ANSWERS: 7
  • Well, i suppose it's more unlikely that a pool of 12 people has a grudge against you than a single judge has a grudge against you. That said, you are welcome to say that you want a trial by the judge, or a bench trial or whatever the term is, if you don't want to have a jury try your fate.
  • Some courts require jurors, some work with just a judge...it depends on the type of court. The point of a jury is that some trials require (by law) a jury of peers to make decisions.
  • It's the law... "... a jury of your peers ..." or basically, people who live in the same place as you, unless there's pre-trial publicity there that requires a change of venue. Either way, it's up to the lawyer and prosecutor to pick from the jury pool. ;-)
  • To avoid the obvious pitfalls of having value decisions on human lives made by a single party who could easily abuse his or her power. The Constitution grants us a fair trial by a jury of our peers. Very important for objectivity, and to avoid potentially dangerous conflicts of interest.
  • • 12 people make the decision, not just one, making the result of the trial less down to the chance of which judge you get. • Considered as one of the fundamentals of democratic society. • Juries are not bound to follow legal precedent, and so can decide a case on the facts of that case alone. • Makes the justice system more accessable to the public, rather than just having a few old, clever people that no-one knows deciding cases. • The juries decision does not have to be justified, so again they are free to judge on the facts of the case. • The juries can not be fired like judges can for making a decision that someone important disagrees with. • Juries are impartial, they have no bias to either the prosecution or the defense, whereas a judge can become “case hardened”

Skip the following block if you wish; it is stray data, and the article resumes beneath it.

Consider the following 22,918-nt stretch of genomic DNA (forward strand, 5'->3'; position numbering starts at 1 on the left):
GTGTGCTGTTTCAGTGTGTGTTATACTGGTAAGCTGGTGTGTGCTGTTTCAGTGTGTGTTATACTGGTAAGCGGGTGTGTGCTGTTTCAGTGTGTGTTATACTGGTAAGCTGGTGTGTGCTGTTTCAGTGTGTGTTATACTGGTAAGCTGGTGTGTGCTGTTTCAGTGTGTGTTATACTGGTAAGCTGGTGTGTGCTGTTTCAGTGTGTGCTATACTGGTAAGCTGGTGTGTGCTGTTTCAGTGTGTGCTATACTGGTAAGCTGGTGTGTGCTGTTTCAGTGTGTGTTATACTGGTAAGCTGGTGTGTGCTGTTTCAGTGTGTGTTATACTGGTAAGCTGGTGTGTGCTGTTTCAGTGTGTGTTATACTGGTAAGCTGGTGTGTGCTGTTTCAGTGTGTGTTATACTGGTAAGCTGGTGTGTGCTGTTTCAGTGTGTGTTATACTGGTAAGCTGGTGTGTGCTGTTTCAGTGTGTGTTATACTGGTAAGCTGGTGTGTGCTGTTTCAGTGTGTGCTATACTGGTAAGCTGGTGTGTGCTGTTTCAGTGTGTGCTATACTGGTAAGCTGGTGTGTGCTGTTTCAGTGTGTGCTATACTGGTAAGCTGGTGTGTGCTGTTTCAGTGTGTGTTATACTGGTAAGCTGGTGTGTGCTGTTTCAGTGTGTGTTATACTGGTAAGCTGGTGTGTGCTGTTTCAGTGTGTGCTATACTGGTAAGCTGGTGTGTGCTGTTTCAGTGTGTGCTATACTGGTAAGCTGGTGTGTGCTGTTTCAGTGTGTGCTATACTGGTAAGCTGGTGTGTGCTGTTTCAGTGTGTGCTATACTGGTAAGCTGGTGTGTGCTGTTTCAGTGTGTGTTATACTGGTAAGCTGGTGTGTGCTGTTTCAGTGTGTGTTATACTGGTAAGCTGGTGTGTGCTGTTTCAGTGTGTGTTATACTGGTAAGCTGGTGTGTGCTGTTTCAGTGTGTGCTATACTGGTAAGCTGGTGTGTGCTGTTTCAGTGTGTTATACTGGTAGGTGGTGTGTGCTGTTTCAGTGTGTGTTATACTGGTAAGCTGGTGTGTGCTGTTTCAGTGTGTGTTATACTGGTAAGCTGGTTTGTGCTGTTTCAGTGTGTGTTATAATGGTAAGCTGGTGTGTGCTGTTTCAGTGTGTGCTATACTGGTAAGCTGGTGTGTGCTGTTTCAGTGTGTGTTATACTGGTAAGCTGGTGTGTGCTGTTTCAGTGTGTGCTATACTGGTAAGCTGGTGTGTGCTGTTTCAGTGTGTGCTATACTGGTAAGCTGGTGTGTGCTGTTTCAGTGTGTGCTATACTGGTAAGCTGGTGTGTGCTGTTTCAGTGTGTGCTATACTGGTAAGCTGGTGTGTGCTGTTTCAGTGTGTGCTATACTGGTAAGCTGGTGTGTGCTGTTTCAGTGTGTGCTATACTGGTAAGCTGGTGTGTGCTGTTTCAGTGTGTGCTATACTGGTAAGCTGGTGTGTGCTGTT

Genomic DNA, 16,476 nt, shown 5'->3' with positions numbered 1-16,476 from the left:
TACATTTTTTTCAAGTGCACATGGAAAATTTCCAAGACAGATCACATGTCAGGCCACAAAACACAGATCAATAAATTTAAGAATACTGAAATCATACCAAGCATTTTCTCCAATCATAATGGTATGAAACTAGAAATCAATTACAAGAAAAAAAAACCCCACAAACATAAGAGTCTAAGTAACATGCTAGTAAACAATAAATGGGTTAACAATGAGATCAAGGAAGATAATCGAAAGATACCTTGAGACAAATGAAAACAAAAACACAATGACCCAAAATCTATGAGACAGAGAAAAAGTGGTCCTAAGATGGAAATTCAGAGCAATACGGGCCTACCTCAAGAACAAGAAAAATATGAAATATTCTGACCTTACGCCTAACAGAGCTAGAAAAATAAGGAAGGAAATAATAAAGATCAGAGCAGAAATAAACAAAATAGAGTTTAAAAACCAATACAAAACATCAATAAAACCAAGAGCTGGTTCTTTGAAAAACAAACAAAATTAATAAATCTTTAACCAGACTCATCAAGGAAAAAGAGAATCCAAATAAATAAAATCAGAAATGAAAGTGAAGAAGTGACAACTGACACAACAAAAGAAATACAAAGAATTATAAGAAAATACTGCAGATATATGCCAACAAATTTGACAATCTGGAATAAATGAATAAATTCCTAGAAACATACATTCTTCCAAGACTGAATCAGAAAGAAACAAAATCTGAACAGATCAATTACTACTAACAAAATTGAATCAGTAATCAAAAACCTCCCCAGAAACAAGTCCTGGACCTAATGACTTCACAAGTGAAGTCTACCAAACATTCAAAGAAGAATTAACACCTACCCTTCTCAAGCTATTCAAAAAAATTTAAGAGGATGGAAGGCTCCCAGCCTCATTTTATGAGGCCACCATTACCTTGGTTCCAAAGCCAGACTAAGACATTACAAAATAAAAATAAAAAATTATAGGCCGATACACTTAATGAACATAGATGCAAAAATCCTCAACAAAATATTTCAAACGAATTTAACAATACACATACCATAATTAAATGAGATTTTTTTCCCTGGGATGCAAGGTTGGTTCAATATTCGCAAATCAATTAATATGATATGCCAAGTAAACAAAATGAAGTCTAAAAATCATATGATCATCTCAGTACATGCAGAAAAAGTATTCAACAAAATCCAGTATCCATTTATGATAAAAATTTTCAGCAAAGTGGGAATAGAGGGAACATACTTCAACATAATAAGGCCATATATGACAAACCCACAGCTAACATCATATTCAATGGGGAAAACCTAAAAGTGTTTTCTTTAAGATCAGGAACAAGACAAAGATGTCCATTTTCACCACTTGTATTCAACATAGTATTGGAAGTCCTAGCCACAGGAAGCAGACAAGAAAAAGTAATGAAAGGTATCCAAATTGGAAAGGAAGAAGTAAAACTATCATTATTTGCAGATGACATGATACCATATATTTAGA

• Judges are part of "The Establishment". They are part of the well off, highly educated elite of the country. Anybody poor or disadvantaged will think, rightly or wrongly, that they will not get a fair hearing from such a person. The point of Jurors is that they are not part of the establisment. The are "just folks" - they will judge by everyday standards, not by the rarefied logic of a trained, hair-splitting, lawyer. It is particularly important when the political sustem starts to go wrong. An over-powerful ruler can stack the Judfges with his own men. But he cannot stack the jury.
  • maybe cause they want the random people to help make the decisions

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